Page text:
Holding a nursing home liable for harm to your loved one can focus attention on a serious management issue at a long-term care facility and prevent other nursing home residents from suffering similar harm.
Liability for Physical Abuse in NC Nursing Homes
You may suspect that your loved one who resides at a nursing home has suffered physical abuse, but be uncertain who is liable. Many parties may be held legally liable for physical abuse of a nursing home or adult care home resident in North Carolina. They include:
- Nursing home staff who have intentionally caused physical abuse or failed to provide adequate care
- Nursing home supervisors who fail to supervise properly the staff members who are providing direct care to residents
- The corporate owners and operators of the nursing home that establish management policies and staffing levels of their facilities.
Determining liability for nursing home physical abuse requires the involvement of a law firm experienced at investigating nursing home abuse. A personal injury attorney at Hardison & Cochran will determine whether the nursing home staff or management placed a resident in danger by its actions or failure to act such as failure to supervise its staff.
In some cases, more than one party may be liable for nursing home abuse. Recovering Damages for Physical Abuse
If your family member who suffered physical abuse in a nursing home or adult care home is unable to file a lawsuit, you may be able to act as your loved one’s representative and pursue legal action against those responsible for the abuse.
A nursing home abuse lawsuit generally seeks the following kinds of monetary compensation, depending on the specific facts of the case:
- Medical expenses
- Pain and suffering
- Loss of enjoyment of life
- Emotional distress
If your loved one has suffered fatal injuries as a result of physical abuse at a nursing home, you may be entitled to bring a wrongful death lawsuit against the owner of the nursing home or other liable party. The nursing home wrongful death lawsuit seeks compensation on behalf of your deceased loved one’s estate and his or her legal beneficiaries who typically are the surviving spouse and children.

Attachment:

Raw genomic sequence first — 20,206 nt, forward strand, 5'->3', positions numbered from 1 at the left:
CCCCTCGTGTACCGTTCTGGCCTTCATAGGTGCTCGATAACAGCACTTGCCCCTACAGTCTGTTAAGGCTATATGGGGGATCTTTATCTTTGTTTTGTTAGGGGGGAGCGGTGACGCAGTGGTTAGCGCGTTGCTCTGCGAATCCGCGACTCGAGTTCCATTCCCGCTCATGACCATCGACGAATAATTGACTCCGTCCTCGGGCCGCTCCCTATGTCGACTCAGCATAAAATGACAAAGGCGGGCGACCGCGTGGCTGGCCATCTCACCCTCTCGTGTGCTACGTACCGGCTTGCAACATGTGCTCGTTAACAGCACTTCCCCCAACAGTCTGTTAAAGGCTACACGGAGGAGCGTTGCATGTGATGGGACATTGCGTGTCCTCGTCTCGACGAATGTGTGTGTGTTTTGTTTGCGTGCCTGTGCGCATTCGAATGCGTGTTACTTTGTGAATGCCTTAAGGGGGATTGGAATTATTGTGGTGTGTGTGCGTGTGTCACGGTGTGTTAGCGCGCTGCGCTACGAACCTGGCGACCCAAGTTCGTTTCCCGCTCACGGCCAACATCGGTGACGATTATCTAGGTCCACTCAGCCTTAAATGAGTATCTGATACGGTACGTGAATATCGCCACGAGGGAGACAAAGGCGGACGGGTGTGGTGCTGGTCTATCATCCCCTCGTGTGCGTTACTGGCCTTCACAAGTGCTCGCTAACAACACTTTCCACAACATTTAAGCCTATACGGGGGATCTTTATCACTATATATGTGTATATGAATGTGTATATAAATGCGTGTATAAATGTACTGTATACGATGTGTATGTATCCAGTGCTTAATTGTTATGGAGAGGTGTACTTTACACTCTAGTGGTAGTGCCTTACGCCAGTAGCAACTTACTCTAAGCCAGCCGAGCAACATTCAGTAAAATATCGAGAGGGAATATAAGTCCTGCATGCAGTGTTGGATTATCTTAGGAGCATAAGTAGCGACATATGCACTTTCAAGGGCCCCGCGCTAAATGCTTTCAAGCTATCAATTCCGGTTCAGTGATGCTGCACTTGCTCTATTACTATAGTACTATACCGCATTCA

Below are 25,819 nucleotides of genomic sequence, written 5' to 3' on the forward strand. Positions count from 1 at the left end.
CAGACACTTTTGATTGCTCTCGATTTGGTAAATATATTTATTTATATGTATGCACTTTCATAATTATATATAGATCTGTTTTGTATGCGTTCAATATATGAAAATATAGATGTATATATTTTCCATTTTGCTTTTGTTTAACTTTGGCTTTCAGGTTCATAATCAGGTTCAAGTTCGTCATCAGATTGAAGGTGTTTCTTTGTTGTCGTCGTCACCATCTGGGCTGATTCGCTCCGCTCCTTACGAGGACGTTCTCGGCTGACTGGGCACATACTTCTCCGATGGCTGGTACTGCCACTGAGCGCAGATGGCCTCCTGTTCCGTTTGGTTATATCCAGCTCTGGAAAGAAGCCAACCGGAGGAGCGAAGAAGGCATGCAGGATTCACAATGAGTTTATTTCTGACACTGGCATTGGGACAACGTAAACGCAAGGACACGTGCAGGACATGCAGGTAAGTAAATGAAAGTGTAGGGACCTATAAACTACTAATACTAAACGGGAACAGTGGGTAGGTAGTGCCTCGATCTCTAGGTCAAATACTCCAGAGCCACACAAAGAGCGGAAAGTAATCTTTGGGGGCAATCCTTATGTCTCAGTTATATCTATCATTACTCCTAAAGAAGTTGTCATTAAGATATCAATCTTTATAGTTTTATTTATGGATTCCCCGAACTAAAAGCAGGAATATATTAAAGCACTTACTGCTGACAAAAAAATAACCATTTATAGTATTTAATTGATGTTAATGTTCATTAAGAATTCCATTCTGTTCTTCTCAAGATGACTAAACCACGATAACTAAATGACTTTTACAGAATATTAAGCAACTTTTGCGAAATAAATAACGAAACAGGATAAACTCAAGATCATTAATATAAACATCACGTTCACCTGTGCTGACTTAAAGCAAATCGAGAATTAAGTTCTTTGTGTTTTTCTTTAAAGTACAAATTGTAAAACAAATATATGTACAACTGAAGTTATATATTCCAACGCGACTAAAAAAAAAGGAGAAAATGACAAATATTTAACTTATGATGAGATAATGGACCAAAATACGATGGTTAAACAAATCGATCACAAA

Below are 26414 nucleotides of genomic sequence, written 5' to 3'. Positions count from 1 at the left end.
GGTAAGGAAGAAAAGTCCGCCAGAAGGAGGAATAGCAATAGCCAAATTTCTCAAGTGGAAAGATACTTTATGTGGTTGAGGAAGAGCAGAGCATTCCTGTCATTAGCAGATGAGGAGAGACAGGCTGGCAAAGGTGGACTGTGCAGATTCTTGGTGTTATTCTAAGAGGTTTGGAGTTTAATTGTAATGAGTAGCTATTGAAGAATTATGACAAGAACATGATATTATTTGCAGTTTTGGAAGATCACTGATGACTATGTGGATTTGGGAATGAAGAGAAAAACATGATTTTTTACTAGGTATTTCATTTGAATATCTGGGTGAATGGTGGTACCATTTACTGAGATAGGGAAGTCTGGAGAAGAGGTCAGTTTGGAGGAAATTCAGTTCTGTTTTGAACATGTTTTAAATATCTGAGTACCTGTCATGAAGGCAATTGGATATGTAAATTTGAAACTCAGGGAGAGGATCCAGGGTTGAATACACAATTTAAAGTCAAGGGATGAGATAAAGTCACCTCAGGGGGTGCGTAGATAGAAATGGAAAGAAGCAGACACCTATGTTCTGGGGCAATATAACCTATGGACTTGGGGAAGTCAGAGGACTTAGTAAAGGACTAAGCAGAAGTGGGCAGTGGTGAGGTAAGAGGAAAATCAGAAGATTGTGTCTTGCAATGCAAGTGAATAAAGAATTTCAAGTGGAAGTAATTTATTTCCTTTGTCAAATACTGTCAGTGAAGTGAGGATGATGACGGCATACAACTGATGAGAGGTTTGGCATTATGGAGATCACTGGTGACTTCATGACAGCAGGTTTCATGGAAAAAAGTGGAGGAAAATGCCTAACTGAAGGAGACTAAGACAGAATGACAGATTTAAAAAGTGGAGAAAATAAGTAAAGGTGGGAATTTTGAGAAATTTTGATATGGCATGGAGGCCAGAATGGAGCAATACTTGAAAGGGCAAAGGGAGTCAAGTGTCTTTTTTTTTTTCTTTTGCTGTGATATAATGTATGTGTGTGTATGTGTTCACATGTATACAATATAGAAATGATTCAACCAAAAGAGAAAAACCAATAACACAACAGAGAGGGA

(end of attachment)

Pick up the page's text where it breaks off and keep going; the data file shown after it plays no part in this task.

In addition to the types of compensation listed above, a wrongful death lawsuit may seek compensation for funeral expenses and punitive damages to punish a wrongdoer for willful or malicious conduct. Not every wrongful death lawsuit seeks punitive damages.
If your loved one has died unexpectedly in a nursing home and you suspect physical abuse, it is essential that you contact an experienced North Carolina wrongful death lawyer as soon as possible to review the details. North Carolina law requires that wrongful death lawsuits be filed within two years of the date of the wrongful death. Because of the amount of time required to gather evidence and file a wrongful death lawsuit, it is important to reach out to an experienced attorney as soon as possible.
Contact Our Raleigh Nursing Home Abuse Law Firm Today
The attorneys at Hardison & Cochran are committed to being strong legal advocates for those least able to protect themselves from physical abuse as a result of age, infirmity or disability. Our dedicated attorneys handle nursing home abuse cases on a contingency fee basis. There is no legal fee owed unless our law firm is successful in obtaining an insurance settlement or jury award in your case. If you suspect that your loved one has suffered physical abuse in a nursing home in Raleigh, Durham, Chapel Hill, or elsewhere in Wake County, contact Hardison & Cochran, Attorneys at Law for a confidential consultation about your rights. With over 30 years of experience helping injury victims throughout North Carolina, we have the experience and skills to fight the big nursing home corporations.